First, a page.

Next up was Rakim who unleashed solid song after solid song. The crowd was heavily invested in this one as a rapper so old school that he’s referenced in an old school 2Pac song called “Old School” ripped through an energetic set in which he rapped with enthusiasm, skill and what seemed like an urge to have everyone in the crowd feel what he was feeling when he let it out.

Rakim enjoying the music

Rakim enjoying the music

I hadn’t heard any Rakim other than his work with Eric B., and I was thoroughly impressed with how natural he sounded even removed from the sound of the ’80s. What’s more is that you can see in his reactions to the music and his delivery how much he loves the genre. This was one part of the show I wasn’t sure about going in and was very pleased with coming out.

When De La Soul took the stage, the passion from the crowd poured out. Posdnuous went off stage and into the crowd and was immediately surrounded by the fans. The entire set was upbeat and very strong for a group who has been dealing with numerous release and record label issues over the past 8 years. Along with Murs and Dead Prez, this group was the most accessible backstage, taking time to joke around and take pictures with Pharcyde.

Dave of De La Soul

Dave of De La Soul

De La Soul’s grind was followed by the rowdy duo of Method Man and Redman. From the minute they ran on stage to the time they left it, these two brought the show and the crowd to a new level. While some people not too versed in hip-hop may have thought The Wire‘s Cheese was trying his hand at rapping, there was no question to a listener that Method Man showed up.

Redman opened up a shook can of Coke on stage and then did an interesting dance trying to avoid the spray. But the cameras in the photo pit had no such luck as the box of bottled water on stage quickly became projectiles for Meth and Red to chuck into the crowd. There’s usually a 5-6 foot space between the photo pit and the seats near the stage. Method Man invites the crowd to come up and they quickly fill in the gap, providing him a place to dive off the stage and into them. These two slammed through their set of well rehearsed fan favorites such as “Y.O.U.” and “Mad Crew” with incredible precision despite the crowd surfing and water hurling antics. There were several excellent moments throughout every artist’s set, but for the passion of performance and raw energy, no set rivaled Method Man and Redman.

The Pharcyde took the stage next. The DJ gave them a little flak for the length of time since their last album, and they got the “with special guest” billing from the tour. The set was good, and of course closed with “Passin Me By” and included “Runnin” which had the crowd enthused. For a group who hasn’t been together in years, it didn’t show in their on-stage chemistry. The set was well done and while most know Slimkid3 and Fatlip, there wasn’t any sense of animosity between them or competition for stage time.

Tre of Pharcyde

Tre of Pharcyde

The always eclectic Mos Def followed, coming on stage in a shirt from a Louisiana coffee/beignet shop, sunglasses, a trucker hat and an 80s windbreaker style jacket.

Mos Def

Mos Def

This changed throughout the set as he lost the jacket and hat, traded them for a bandanna and gradually got more relaxed with the crowd as the set went on. Up to this point in the concert, the sun had been on the other side of the stage, so it fit perfectly as the sun started raining down on the front side of the stage for Mos to perform “Sunshine.” Although it’s still hard for me to separate Mos Def the rapper from Mos Def the Def Jam Poet and Poetry MC, he carries a stage presence and swagger that just works.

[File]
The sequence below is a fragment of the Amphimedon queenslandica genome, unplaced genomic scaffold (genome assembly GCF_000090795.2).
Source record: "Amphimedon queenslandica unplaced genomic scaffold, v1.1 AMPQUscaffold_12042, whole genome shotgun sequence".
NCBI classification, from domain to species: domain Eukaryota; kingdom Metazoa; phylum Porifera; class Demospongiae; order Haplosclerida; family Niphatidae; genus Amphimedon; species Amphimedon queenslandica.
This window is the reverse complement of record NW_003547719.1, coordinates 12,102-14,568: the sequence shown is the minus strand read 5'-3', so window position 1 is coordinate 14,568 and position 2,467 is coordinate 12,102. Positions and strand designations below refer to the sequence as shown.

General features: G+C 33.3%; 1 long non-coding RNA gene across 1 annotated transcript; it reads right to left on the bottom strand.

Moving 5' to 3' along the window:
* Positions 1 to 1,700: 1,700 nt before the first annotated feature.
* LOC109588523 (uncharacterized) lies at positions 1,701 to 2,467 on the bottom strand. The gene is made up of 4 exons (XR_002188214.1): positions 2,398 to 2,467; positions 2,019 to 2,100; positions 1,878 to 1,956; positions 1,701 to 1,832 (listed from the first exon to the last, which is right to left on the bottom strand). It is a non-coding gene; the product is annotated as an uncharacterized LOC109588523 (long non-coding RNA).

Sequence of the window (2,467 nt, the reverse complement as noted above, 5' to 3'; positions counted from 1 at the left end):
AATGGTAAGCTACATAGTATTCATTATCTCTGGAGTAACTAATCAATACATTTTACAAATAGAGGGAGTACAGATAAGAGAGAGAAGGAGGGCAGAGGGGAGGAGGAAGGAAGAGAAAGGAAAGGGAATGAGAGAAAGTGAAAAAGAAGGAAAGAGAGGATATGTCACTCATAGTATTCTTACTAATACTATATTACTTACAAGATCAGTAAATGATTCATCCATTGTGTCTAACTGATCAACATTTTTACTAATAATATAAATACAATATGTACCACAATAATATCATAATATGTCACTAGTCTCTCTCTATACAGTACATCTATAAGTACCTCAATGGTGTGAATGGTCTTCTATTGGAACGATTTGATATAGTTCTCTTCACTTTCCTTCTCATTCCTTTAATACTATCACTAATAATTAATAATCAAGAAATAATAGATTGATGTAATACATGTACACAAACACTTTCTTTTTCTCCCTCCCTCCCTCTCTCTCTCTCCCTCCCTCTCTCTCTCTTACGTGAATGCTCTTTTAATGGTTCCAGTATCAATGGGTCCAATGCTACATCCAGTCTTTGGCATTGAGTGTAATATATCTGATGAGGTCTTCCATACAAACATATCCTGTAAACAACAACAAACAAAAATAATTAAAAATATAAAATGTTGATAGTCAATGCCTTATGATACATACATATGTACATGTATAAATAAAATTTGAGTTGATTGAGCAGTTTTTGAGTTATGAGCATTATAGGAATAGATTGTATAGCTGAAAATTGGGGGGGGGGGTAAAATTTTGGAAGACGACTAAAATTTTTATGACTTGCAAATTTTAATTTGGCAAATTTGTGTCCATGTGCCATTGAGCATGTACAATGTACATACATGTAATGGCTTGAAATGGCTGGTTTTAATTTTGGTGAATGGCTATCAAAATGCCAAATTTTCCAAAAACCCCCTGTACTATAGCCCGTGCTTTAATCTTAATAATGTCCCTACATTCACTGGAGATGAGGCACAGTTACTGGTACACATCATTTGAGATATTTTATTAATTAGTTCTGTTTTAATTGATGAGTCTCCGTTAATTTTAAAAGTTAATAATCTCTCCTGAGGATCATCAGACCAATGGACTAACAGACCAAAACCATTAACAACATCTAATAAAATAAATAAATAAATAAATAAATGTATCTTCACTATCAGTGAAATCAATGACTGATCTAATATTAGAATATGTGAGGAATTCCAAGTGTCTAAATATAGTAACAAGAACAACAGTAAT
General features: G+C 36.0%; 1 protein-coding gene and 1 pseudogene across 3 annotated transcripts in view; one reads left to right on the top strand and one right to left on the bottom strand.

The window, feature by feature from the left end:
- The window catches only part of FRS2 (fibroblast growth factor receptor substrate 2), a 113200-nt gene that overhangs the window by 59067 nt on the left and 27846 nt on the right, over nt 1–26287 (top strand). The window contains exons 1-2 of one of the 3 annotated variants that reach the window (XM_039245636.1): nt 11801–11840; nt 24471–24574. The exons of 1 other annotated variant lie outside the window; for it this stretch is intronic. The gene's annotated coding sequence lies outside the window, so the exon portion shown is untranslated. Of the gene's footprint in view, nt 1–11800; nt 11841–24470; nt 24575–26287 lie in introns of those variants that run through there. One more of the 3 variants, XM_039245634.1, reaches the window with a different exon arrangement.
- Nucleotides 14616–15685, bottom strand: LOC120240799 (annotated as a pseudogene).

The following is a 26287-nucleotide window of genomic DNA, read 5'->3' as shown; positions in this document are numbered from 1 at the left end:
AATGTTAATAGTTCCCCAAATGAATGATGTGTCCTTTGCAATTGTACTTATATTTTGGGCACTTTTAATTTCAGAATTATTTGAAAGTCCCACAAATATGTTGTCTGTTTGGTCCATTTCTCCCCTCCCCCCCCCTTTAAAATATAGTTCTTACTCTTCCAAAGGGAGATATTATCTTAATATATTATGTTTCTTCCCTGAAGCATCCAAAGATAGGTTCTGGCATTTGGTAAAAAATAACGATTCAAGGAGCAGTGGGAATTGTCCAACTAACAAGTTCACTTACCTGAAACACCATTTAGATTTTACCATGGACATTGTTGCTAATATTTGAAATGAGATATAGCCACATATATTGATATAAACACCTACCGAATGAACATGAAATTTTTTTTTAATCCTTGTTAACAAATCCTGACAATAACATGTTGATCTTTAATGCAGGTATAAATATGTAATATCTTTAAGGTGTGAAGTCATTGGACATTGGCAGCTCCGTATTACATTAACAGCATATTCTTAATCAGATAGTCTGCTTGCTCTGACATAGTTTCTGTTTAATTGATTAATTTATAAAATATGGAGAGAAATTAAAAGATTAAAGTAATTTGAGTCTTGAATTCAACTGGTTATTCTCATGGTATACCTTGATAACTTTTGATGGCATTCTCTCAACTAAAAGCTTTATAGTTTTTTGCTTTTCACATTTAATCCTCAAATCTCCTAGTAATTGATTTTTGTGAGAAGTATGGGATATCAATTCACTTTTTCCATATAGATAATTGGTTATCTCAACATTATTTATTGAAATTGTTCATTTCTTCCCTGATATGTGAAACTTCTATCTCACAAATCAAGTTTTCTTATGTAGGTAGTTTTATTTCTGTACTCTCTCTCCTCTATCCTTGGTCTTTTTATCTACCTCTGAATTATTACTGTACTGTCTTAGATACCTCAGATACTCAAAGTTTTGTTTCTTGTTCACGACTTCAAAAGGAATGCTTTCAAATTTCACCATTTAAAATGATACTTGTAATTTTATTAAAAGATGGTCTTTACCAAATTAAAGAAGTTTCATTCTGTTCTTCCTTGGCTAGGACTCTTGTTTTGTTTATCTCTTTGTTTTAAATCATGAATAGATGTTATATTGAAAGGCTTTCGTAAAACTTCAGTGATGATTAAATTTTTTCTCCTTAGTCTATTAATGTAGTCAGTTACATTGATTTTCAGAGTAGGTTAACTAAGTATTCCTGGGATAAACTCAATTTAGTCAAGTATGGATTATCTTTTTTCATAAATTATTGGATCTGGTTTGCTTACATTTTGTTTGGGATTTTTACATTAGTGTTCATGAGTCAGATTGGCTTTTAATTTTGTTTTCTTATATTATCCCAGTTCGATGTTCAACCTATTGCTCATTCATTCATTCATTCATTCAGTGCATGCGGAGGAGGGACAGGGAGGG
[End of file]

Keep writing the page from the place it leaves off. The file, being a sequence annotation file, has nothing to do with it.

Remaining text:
Nas was next. While Method Man and Redman put on the performance with the most juice, Nas had the best set of every artist at the show. He started with “Sly Fox” off his new album (we’ll leave it to other outlets to decide whether to call this one Untitled or the N-word Nas originally wanted to slap it with), and then went on an all-out retrospective of his work with varied length pieces of “New York State of Mind,” “The World is Yours,” “Life’s a Bitch,” “Street Dreams,” “If I Ruled the World,” “Nas is Like,” “Got Yourself a Gun” (complete with an interlude featuring Dr. Dre’s “Still D.R.E.”) and then doing a heartfelt rendition of “One Mic.” One problem with all the favorites is that rappers will drop out and let the crowd do some of the work…they paid to see YOU rap it! If they wanted to listen to themselves rap, they’d do it in their car or at home or at a karaoke bar.



Regardless of this fact, Nas’ set was more complete than any other in that he gave a taste of his new music but threw out all the favorites to remind the audience of his lyrical supremacy, and sometimes more importantly in rap, his longevity and ability to continue evolving while maintaining a quality of lyrics that rarely suffers from repetition even eight albums later.

To close the show, Q-Tip did three songs with Mos Def before he was joined by the rest of A Tribe Called Quest to finish out an excellent afternoon of hip-hop. Q-Tip initially seemed very agitated, angry almost that the crowd volume was not what he expected. He yelled “LOUDER” several times and was obviously frustrated. He of course performed “Vivrant Thing.” As for Tribe’s set, it was a throwback worthy of the concert, playing a host of fan favorites that had everyone dancing and rapping along. But why go through the setlist when I can simply show you?

A Tribe Called Quest Set List

A Tribe Called Quest Set List

So that was that, 2008’s Rock the Bells. With 2 more shows left, there’s still a chance for people to get out and see it, and if you don’t, don’t forget it when it comes around next year.